Under Arrupe’s leadership, the Jesuits officially declared that a commitment to justice was essential to the work of their order. This development led many Jesuits to adopt progressive positions in religion and politics. The Latin American Jesuits, for example, adopted aspects of liberation theology, which emphasized caring for the poor and oppressed: to provide for people not only spiritually, but materially. Today, in the minds of many, the Jesuits continue to be associated with and liberal views.
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Like those of other Catholic orders, Jesuit priests around the world have been accused of sexual abuse. A recent church report in Spain, for example, identified 96 attackers, most of whom were already deceased.
Meanwhile, more historical research is emerging on the involvement of the Jesuits with slavery. In 2021, the order promised 100 million dollars for the descendants of those enslaved by Georgetown University in the 19th century and for racial justice initiatives.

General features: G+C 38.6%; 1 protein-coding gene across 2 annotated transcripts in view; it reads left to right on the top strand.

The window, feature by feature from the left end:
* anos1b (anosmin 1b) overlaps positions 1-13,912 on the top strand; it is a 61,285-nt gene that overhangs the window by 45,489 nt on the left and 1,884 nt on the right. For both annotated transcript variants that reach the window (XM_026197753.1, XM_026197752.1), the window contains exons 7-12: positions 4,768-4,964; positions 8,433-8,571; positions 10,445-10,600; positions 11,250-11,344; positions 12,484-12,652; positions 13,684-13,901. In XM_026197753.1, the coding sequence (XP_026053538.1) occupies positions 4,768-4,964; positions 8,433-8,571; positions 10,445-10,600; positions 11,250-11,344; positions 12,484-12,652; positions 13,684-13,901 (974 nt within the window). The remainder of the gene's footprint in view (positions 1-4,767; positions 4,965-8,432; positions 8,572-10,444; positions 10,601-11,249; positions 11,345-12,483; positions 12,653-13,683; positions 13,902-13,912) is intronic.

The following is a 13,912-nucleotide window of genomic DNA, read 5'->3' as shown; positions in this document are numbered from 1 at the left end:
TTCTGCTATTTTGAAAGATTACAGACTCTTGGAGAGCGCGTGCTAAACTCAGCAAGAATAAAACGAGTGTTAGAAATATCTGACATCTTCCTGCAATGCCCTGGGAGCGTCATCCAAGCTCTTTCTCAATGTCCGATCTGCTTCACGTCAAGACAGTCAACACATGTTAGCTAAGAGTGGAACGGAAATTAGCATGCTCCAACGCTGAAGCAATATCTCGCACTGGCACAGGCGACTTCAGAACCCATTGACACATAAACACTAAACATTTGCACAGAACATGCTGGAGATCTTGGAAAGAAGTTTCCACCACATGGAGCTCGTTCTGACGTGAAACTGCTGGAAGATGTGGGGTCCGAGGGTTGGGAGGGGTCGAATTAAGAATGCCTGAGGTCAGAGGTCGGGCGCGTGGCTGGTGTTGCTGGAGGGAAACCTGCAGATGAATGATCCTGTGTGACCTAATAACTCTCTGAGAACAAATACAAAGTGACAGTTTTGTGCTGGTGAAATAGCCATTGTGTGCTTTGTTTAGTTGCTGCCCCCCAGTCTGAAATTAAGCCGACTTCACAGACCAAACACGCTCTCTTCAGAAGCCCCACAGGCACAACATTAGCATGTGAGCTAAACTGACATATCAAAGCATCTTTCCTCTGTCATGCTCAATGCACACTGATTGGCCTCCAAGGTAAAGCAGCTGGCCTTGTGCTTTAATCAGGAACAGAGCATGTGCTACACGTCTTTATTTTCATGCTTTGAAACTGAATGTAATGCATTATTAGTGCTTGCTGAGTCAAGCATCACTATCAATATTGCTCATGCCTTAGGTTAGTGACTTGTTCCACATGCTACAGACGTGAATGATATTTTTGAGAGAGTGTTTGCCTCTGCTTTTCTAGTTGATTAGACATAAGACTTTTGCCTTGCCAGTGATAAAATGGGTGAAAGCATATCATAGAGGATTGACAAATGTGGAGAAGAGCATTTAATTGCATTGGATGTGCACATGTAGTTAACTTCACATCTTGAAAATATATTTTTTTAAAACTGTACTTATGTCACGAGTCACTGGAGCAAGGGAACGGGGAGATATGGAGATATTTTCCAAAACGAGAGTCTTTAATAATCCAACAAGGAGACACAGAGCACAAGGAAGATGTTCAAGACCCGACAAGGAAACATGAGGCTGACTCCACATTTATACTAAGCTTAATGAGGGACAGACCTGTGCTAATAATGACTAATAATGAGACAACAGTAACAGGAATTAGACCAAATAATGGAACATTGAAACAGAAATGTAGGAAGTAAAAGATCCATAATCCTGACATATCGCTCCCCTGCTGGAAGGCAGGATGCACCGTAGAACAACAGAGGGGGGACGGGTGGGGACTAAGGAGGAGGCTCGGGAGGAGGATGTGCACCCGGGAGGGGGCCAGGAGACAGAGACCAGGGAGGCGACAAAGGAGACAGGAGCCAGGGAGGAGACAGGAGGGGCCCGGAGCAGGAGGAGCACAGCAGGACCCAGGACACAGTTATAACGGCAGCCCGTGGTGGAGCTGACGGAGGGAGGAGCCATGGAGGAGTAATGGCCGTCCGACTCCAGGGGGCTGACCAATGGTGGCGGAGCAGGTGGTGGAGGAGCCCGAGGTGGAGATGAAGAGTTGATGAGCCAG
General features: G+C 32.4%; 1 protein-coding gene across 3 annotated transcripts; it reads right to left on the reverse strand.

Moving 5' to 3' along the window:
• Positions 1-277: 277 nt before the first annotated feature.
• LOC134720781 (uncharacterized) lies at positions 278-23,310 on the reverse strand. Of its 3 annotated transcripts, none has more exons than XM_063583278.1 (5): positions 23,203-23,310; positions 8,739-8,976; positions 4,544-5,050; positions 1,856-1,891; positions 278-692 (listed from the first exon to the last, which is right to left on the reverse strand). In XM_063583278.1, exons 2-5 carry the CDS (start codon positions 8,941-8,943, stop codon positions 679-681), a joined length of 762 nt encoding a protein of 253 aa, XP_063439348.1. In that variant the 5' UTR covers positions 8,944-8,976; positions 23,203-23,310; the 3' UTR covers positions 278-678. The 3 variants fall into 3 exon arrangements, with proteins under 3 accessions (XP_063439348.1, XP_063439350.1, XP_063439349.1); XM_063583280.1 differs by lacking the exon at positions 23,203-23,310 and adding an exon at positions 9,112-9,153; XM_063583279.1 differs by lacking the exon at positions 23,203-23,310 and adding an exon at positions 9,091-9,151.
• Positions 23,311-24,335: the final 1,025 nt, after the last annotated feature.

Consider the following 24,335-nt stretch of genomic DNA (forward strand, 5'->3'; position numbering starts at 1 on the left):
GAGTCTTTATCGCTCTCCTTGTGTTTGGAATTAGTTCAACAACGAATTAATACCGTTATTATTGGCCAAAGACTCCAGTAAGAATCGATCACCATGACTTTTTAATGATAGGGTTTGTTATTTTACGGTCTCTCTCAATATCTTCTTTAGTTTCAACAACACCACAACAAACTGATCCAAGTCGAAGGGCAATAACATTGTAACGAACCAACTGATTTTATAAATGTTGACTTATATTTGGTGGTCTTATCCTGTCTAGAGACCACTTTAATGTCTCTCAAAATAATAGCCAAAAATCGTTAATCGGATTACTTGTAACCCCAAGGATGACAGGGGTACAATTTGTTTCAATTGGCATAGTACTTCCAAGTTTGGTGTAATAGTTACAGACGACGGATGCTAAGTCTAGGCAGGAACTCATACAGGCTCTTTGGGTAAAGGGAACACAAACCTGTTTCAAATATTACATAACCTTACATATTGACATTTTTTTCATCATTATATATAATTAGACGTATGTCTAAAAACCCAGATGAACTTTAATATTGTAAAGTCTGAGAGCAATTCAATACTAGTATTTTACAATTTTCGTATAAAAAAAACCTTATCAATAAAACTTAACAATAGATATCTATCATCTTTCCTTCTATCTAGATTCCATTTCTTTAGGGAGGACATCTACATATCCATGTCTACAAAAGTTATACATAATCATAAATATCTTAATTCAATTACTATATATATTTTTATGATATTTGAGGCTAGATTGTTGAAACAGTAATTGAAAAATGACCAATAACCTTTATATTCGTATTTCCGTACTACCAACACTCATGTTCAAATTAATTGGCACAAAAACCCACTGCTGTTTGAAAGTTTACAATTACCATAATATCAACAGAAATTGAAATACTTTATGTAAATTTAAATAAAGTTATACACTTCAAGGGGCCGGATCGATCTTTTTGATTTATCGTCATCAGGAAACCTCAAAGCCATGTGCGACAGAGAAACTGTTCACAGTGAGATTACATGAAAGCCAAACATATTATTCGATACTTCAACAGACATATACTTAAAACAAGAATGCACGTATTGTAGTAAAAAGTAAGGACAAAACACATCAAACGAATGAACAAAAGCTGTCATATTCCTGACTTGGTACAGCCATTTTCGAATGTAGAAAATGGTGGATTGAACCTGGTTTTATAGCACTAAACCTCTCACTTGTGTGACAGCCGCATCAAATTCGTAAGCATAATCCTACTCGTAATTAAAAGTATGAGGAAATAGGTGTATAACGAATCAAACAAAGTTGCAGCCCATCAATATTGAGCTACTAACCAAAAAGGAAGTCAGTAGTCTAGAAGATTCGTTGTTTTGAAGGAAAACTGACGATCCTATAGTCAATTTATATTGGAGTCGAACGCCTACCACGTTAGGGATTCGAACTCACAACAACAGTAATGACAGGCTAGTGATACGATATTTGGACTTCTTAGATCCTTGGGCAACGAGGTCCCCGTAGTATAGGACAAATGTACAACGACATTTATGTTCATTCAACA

Pope Francis and the future of the Jesuits
The prospect of a Jesuit pope was once considered unlikely, given the tensions at times between other church leaders and the order. Therefore, the 2013 election of Jesuit Jorge Bergoglio as Pope Francis surprised many, and his papacy continued in that vein.
Vatican watchers note some features Ignatian Accents in Pope Francis’ Priorities, Language and Management Style, including greater attention to the poor. He stressed the need to examine all aspects of an argument when making church decisions and showed a pragmatic willingness to consider new approaches.
Future Jesuit priorities will continue to evolve as the order adapts to new circumstances. But it is the “Spiritual Exercises” that remain at the heart of the identity and mission of today’s 17,000 Jesuits.
Dorian LlywelynPresident, Institute of Advanced Catholic Studies, USC Dornsife College of Letters, Arts and Sciences